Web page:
Opinion: For Thanksgiving, let’s help feed those in need

Thanksgiving is around the corner, but not everyone’s traditional holiday meal will be like ours.

Benitosm

Many individuals and families in our community struggle every day to put food on the table, enough so that Thanksgiving for them is just another day trying to figure out where the food is coming from or if there is any at all.

In fact, nationally a shocking 1 in 7 Americans—more than 48 million people (including 15 million children) —rely on the Feeding America network of food banks to consistently put food on the table, a basic need that directly impacts the ability to be productive at work or at school.

In Arizona, nearly 1 in 5 Arizonans and 1 in 7 seniors live in poverty and with daily hunger.

The first step toward alleviating hunger is understanding the seriousness of the issue: hunger affects people from all walks of life across the U.S. Many hard-working Americans who have experienced loss of income face a tough choice between providing food for their families and paying for their utilities.

Over the past year, St. Mary’s Food Bank and United Food Bank have helped thousands of families in need of healthy food.  Every day, the St. Mary’s Food Bank Kids Cafe provides more than 3,000 free, healthy meals in afterschool and summer programs.

For some children, it may be their only meal of the day.

United Food Bank provides more than 51,000 meals a day to community partners in Eastern Maricopa, Gila, Pima, Southern Navajo and Southern Apache counties.

Without consistent access to nutrient-rich food, it’s impossible for individuals and families to thrive,  damaging our community in the long run.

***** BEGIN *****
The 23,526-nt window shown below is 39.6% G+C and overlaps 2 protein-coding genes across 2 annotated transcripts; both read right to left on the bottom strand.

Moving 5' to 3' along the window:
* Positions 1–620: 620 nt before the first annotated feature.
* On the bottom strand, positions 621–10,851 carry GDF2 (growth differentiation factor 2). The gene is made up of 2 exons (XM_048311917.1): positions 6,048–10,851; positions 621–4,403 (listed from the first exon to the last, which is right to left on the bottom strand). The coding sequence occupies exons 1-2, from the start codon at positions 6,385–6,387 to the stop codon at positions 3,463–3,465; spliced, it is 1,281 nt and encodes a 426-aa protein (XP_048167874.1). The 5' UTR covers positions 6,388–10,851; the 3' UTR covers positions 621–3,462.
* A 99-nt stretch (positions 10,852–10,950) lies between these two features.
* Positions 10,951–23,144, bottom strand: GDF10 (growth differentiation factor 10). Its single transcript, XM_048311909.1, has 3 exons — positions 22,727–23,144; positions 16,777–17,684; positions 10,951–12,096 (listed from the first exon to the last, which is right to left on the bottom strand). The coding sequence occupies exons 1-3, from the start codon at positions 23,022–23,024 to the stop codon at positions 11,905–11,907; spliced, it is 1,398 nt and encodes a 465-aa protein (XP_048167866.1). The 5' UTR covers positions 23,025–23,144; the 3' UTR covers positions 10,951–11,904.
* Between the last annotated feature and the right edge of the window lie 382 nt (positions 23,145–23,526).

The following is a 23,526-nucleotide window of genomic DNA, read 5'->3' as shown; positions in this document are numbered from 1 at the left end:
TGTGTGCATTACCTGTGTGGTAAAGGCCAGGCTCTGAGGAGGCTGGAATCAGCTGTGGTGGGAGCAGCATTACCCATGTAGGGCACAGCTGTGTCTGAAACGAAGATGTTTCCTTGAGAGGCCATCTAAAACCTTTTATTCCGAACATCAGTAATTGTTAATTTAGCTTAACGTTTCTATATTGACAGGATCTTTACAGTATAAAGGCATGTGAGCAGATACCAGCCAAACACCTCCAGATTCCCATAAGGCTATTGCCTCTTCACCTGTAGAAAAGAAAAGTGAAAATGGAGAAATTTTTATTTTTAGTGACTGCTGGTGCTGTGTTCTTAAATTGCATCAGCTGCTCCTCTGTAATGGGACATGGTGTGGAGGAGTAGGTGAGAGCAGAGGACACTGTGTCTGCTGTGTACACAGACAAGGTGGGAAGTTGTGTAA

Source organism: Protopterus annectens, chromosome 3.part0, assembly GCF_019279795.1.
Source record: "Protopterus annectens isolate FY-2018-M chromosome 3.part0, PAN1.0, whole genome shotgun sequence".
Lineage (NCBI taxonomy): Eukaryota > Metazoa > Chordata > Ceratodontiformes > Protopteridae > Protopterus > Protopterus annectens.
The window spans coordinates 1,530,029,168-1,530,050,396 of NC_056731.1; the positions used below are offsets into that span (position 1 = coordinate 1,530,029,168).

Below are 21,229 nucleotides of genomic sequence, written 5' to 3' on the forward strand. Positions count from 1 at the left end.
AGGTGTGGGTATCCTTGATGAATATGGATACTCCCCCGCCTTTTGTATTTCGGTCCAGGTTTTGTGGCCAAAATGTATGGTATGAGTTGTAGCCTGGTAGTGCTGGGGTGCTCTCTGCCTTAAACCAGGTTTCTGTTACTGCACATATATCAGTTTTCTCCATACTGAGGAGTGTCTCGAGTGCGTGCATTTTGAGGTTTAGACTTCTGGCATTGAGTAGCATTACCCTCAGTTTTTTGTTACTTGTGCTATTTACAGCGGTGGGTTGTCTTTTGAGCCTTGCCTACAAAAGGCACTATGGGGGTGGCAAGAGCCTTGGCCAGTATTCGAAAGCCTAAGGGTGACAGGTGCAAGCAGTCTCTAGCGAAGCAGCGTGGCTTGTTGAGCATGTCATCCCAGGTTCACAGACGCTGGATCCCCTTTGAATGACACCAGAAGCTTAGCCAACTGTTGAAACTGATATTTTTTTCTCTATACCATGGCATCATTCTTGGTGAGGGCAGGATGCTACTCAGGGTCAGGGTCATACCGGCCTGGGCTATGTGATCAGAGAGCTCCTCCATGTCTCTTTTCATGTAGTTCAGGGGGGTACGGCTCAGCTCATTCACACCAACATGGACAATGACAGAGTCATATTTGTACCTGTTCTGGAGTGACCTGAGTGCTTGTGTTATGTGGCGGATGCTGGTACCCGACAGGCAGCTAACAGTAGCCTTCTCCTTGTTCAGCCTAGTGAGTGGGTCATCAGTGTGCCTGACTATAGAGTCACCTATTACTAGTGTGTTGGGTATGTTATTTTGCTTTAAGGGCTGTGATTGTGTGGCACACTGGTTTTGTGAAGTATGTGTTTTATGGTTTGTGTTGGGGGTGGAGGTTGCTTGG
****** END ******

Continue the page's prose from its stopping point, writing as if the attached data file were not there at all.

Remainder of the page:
But, there is hope.

Recognizing that food insecurity does not exist in isolation, food banks are moving beyond food service and building partnerships with job training organizations, healthcare workers, financial firms, and others to help the people they serve access resources that enable them to meet vital needs.

Just as important is volunteer support. Be it individual or corporate volunteer networks; volunteerism is a driving force behind the effectiveness of these resources. Working in food distribution and taking part in local Feeding America events are just some examples of how we as a community can take charge in the fight against hunger.

For those who are unable to volunteer, a great option of giving back is through donations to the Give A Meal campaign with Bank of America, which stretches donations with a two-for-one match.

This means for every $1 donated through the end of the year, the Bank of America Charitable Foundation will donate $2 to support Feeding America and its network of food banks.

Partnerships like this have a collective impact, providing food insecure families with basic nutrition needs which is a critical so they can focus on other goals, like getting back on their feet financially.

To donate to Give A Meal, visit www.bankofamerica.com/give.

Once there, enter your zip code and select “Your Local Food Bank” to have your donation go towards St. Mary’s Food Bank or United Food Bank in Mesa.

Even if you can’t donate, posting the Give A Meal link via Twitter or Facebook helps raise awareness about the more than 4 million families struggling with hunger in Arizona.

For Thanksgiving, through the holiday season and beyond, let’s make sure that families in our community don’t have to make painful choices between food and other basic necessities.

Using all of our connections, let’s fight hunger and help our friends and neighbors build a stronger community.

Benito Almanza is Arizona Market President for Bank of America

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